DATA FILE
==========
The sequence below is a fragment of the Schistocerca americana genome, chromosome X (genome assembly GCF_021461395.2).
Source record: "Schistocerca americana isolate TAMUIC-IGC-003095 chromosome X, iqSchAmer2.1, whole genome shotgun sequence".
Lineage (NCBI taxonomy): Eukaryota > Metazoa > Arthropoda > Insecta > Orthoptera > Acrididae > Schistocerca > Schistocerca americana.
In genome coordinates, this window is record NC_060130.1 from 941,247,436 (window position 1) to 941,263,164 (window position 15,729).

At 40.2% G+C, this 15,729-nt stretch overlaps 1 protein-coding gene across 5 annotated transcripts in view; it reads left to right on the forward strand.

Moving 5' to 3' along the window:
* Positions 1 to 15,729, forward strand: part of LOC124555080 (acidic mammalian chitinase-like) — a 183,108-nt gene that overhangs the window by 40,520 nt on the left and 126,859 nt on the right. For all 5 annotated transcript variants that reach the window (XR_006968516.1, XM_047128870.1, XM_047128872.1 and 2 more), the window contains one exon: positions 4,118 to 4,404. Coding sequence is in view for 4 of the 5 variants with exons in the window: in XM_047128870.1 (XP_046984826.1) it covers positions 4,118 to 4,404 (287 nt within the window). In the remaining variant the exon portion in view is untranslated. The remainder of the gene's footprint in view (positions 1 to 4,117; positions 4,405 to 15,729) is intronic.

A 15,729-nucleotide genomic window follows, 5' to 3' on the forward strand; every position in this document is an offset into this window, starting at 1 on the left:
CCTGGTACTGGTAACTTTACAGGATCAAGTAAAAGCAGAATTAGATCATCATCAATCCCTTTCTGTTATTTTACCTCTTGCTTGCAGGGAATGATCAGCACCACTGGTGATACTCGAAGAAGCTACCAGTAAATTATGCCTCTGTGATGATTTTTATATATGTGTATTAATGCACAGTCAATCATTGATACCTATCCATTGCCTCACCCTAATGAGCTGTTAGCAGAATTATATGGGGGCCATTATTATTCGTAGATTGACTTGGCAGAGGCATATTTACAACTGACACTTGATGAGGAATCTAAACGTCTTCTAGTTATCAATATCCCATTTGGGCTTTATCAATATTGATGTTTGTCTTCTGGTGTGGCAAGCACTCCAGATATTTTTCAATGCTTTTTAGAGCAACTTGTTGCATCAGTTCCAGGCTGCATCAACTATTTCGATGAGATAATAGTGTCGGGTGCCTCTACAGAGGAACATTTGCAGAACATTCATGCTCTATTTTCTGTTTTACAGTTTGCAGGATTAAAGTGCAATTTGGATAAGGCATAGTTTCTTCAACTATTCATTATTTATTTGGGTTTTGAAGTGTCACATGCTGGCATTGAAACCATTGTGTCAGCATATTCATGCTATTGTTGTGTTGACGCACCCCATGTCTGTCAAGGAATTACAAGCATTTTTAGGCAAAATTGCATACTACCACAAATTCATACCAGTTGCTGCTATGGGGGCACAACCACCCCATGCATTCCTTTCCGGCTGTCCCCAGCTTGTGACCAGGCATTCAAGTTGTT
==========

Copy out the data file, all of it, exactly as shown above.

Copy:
The sequence below is a fragment of the Schistocerca americana genome, chromosome X (genome assembly GCF_021461395.2).
Source record: "Schistocerca americana isolate TAMUIC-IGC-003095 chromosome X, iqSchAmer2.1, whole genome shotgun sequence".
Lineage (NCBI taxonomy): Eukaryota > Metazoa > Arthropoda > Insecta > Orthoptera > Acrididae > Schistocerca > Schistocerca americana.
In genome coordinates, this window is record NC_060130.1 from 941,247,436 (window position 1) to 941,263,164 (window position 15,729).

At 40.2% G+C, this 15,729-nt stretch overlaps 1 protein-coding gene across 5 annotated transcripts in view; it reads left to right on the forward strand.

Moving 5' to 3' along the window:
* Positions 1 to 15,729, forward strand: part of LOC124555080 (acidic mammalian chitinase-like) — a 183,108-nt gene that overhangs the window by 40,520 nt on the left and 126,859 nt on the right. For all 5 annotated transcript variants that reach the window (XR_006968516.1, XM_047128870.1, XM_047128872.1 and 2 more), the window contains one exon: positions 4,118 to 4,404. Coding sequence is in view for 4 of the 5 variants with exons in the window: in XM_047128870.1 (XP_046984826.1) it covers positions 4,118 to 4,404 (287 nt within the window). In the remaining variant the exon portion in view is untranslated. The remainder of the gene's footprint in view (positions 1 to 4,117; positions 4,405 to 15,729) is intronic.

A 15,729-nucleotide genomic window follows, 5' to 3' on the forward strand; every position in this document is an offset into this window, starting at 1 on the left:
CCTGGTACTGGTAACTTTACAGGATCAAGTAAAAGCAGAATTAGATCATCATCAATCCCTTTCTGTTATTTTACCTCTTGCTTGCAGGGAATGATCAGCACCACTGGTGATACTCGAAGAAGCTACCAGTAAATTATGCCTCTGTGATGATTTTTATATATGTGTATTAATGCACAGTCAATCATTGATACCTATCCATTGCCTCACCCTAATGAGCTGTTAGCAGAATTATATGGGGGCCATTATTATTCGTAGATTGACTTGGCAGAGGCATATTTACAACTGACACTTGATGAGGAATCTAAACGTCTTCTAGTTATCAATATCCCATTTGGGCTTTATCAATATTGATGTTTGTCTTCTGGTGTGGCAAGCACTCCAGATATTTTTCAATGCTTTTTAGAGCAACTTGTTGCATCAGTTCCAGGCTGCATCAACTATTTCGATGAGATAATAGTGTCGGGTGCCTCTACAGAGGAACATTTGCAGAACATTCATGCTCTATTTTCTGTTTTACAGTTTGCAGGATTAAAGTGCAATTTGGATAAGGCATAGTTTCTTCAACTATTCATTATTTATTTGGGTTTTGAAGTGTCACATGCTGGCATTGAAACCATTGTGTCAGCATATTCATGCTATTGTTGTGTTGACGCACCCCATGTCTGTCAAGGAATTACAAGCATTTTTAGGCAAAATTGCATACTACCACAAATTCATACCAGTTGCTGCTATGGGGGCACAACCACCCCATGCATTCCTTTCCGGCTGTCCCCAGCTTGTGACCAGGCATTCAAGTTGTT